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August 7, 2020

Writing our own EPITAPH

Has the dawn ever forgotten to bring us light each morning? Has the night ever failed to muffle the clanging of the city and the pots in our homes? Despite all resistance, winter departs, the snow melts and spring hastens to make way for the fullness of summer, dressed in colourful flowers with aromas of fine herb and delicious grilled fare.

Our lives have been turned upside down, and yet, like the sap in tree branches, blood runs through life’s veins. It’s an immutable truth, despite the alarming number of lives that have been taken too early.

I have scoured the news in vain during quarantine to try and understand the workings of this nasty virus. And I’ll that I’ve taken away is the number of deaths that have occurred around the world. And I say to myself that perhaps we are, like the leaves on a tree, generations of people who appear one after another, bloom, contribute and then fall, while the trunk of tree remains alive (reference to Homer’s Iliad, 9th century BC). Just like the buds that become fruit that contain within them the precious seeds of future generations.  

Alone in my head, I wonder who’s right. According to the Ancient Greet poet, life is a tree that is constantly reborn. And, in the vastness of time, every human existence is part of a seasonal harvest.

We are born as tiny buds from a mother’s womb, we learn to walk, talk, study, work, love and reproduce. By then, we reach maturity. And very gently, the body mellows and tempers our passions, the light fades and age hurries to crown our heads in white.

Like autumn leaves at the last waltz, we tremble and lurch as we dance. Still drunk with life, we hang onto ice-encased branches, to bright memories and to all those we have loved. And when the world falls silent, our hearts capsize into the unknown. Inanimate, our weakened flesh intertwines with the wind’s robes and twirls, to finally plunge into the Earth’s dark belly.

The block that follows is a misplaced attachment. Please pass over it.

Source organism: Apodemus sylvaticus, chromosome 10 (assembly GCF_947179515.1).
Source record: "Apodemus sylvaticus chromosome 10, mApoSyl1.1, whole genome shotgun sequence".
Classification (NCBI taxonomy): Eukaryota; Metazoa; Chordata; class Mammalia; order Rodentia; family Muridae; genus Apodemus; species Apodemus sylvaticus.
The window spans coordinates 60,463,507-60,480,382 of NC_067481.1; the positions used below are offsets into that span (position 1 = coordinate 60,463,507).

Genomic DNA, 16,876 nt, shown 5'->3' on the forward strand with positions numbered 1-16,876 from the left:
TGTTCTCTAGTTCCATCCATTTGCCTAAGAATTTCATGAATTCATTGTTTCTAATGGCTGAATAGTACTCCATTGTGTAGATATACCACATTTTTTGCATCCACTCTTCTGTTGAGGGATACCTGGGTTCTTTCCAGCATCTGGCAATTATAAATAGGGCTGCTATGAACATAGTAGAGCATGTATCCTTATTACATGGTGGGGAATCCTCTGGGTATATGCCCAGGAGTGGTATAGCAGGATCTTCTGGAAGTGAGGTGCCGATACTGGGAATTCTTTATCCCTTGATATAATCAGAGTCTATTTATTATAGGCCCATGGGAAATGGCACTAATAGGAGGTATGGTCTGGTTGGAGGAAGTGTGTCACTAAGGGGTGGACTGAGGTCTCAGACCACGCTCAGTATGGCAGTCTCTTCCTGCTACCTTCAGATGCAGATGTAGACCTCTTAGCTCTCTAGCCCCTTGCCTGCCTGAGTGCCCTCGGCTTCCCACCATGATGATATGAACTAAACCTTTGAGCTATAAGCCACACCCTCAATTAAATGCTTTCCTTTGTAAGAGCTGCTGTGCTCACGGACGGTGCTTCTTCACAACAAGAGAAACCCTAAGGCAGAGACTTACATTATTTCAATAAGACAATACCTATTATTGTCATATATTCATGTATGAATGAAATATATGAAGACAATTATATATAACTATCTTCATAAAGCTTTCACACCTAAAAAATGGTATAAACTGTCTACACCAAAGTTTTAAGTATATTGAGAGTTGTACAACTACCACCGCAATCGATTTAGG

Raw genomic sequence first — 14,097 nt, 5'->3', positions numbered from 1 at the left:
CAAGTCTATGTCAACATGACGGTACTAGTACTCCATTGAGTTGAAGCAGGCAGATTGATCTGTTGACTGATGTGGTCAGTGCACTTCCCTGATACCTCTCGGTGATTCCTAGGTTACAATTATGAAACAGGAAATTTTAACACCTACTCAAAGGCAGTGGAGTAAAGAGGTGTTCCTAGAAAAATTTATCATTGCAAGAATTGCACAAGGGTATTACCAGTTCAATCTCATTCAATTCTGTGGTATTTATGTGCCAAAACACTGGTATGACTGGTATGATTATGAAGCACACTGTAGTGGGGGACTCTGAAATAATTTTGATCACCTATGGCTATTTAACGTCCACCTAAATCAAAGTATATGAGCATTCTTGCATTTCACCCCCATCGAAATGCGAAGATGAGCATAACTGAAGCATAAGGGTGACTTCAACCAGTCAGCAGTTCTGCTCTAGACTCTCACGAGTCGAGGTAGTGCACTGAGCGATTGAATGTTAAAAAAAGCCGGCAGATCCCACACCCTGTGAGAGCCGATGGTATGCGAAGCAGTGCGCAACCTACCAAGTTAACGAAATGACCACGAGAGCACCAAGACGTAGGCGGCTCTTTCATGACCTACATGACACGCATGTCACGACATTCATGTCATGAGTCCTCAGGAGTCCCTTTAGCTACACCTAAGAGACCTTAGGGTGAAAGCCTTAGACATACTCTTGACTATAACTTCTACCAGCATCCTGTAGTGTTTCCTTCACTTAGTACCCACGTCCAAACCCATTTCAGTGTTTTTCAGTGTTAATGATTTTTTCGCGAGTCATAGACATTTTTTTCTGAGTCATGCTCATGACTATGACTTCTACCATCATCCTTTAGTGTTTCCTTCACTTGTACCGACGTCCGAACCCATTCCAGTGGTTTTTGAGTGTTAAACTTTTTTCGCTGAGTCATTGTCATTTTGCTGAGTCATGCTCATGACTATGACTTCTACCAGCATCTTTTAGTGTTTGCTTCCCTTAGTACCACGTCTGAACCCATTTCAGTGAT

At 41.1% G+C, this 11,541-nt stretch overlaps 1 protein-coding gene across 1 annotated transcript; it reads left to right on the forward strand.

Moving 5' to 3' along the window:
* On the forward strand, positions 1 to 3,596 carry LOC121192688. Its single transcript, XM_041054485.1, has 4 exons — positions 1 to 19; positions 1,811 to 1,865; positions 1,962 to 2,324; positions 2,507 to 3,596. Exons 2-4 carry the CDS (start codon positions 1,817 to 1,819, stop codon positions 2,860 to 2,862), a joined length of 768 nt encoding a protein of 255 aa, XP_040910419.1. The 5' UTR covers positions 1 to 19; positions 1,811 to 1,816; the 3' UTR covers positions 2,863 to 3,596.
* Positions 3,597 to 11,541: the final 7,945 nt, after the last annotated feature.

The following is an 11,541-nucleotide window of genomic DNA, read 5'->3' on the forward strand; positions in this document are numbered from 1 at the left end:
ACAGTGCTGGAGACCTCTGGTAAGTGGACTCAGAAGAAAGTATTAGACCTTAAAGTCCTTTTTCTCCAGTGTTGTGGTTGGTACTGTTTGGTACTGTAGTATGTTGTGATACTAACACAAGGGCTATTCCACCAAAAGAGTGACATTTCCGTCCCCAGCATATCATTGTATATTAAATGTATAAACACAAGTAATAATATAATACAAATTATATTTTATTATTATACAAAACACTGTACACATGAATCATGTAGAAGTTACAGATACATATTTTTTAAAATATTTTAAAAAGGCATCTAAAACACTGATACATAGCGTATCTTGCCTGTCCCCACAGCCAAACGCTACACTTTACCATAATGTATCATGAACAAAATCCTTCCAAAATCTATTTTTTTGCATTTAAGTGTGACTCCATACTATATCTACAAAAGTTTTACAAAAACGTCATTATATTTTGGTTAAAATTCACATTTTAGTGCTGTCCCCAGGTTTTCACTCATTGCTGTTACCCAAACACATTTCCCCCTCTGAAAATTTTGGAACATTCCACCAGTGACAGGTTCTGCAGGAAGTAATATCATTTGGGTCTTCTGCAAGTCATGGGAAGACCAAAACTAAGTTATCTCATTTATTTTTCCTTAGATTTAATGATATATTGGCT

The cycle of life begins all over again. Without knowing it, we nourish the trees’ roots as their skeletal arms above endure the assault from the wind, the cold, the rain and the snow.

Yet the roots maintain in contact with the arboreal frame. They ensure that the life blood runs in its veins, from the trunk hidden in the ground to the finest grooves in the branches at its top. And perhaps this is how life continues from one year to the next, generation after generation. Over the centuries, the Universe discharges its heavy load of buds onto the planet. As if the Great Creator, instead of declaring “Let us make man,” scattered a handful of seeds over the earth.

I may embrace this idea of eternal renewal, but I will let each of you come to your own theory. With this in mind, I will share with you what a friend, in his autumnal years like me, told me the other day.

“After all these months spent reflecting on your life, my dear Cora, you should conclude by composing your epitaph. It’s a wonderful life recipe to set the next stage. A recipe that is unique, purposeful and perhaps will even in some strange way allow you to live more in harmony with your present beliefs and to let go of your past experiences that were often negative and unhappy.

Take the time to remember the best moments of your life, the not so good and the worst.

Then, return to present, to the person you truly are, to what you really hold dear and to what you want your children to remember of you.”

Here is this recipe in my own words.

The exercise is to write your own EPITAPH.

In your own words or using a quote that is meaningful to you, a proverb that describes you – anything that accurately sums up who you are in a few words.

This exercise is a moment to turn inwards and seek a new North Star to guide you for the remainder of your life. This brief epitaph expresses who you are today, and especially the final imprint you want to leave in the memories of others.

The ultimate benefit is that you can live by this epitaph while you are still alive. Ask yourself in what ways you can embody this succinct self-description even more.

To help you, here is my epitaph, composed a few days after receiving this great advice from my friend.



“I leave this world happy.

    Worn to the bone.”



From here on, I will be guided by these personal maxims:

1) Cultivate happiness.

2) Exhaust all my talents.

3) Live as long as possible.



Psst: Give it a try. During confinement, you’ve had time to think. And it does a world of good to do a little housecleaning in your head.